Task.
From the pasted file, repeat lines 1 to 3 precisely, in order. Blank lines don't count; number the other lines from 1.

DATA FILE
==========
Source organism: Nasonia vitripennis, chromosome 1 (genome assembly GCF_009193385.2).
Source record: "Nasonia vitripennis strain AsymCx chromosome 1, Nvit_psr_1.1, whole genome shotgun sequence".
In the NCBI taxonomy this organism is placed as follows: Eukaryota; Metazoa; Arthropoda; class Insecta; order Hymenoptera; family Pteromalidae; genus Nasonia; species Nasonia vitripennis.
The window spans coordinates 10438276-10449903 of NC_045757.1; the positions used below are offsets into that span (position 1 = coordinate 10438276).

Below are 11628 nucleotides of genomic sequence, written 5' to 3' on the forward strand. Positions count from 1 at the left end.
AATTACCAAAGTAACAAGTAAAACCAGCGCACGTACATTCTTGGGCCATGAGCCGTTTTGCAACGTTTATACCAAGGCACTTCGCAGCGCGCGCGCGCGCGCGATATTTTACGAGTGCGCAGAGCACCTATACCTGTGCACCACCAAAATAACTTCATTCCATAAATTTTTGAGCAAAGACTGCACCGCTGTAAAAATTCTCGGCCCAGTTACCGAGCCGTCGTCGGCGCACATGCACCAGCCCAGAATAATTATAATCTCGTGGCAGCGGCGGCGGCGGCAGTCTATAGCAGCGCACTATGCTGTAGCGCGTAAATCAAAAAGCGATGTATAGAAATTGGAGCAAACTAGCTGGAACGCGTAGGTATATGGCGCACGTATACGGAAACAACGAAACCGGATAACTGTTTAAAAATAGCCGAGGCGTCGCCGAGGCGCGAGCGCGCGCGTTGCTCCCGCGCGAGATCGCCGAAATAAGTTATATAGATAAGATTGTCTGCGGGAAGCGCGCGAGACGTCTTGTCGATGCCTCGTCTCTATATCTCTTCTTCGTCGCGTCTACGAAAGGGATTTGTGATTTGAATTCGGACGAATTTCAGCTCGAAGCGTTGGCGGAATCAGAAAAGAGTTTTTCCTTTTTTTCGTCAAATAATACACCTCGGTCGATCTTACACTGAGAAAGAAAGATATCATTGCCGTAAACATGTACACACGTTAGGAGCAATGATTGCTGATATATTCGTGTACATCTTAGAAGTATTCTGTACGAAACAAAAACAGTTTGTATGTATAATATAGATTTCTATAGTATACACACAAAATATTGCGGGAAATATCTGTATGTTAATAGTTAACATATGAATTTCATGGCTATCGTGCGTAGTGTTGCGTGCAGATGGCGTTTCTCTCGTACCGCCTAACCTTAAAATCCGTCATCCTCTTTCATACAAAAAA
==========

Source organism: Nasonia vitripennis, chromosome 1 (genome assembly GCF_009193385.2).
Source record: "Nasonia vitripennis strain AsymCx chromosome 1, Nvit_psr_1.1, whole genome shotgun sequence".
In the NCBI taxonomy this organism is placed as follows: Eukaryota; Metazoa; Arthropoda; class Insecta; order Hymenoptera; family Pteromalidae; genus Nasonia; species Nasonia vitripennis.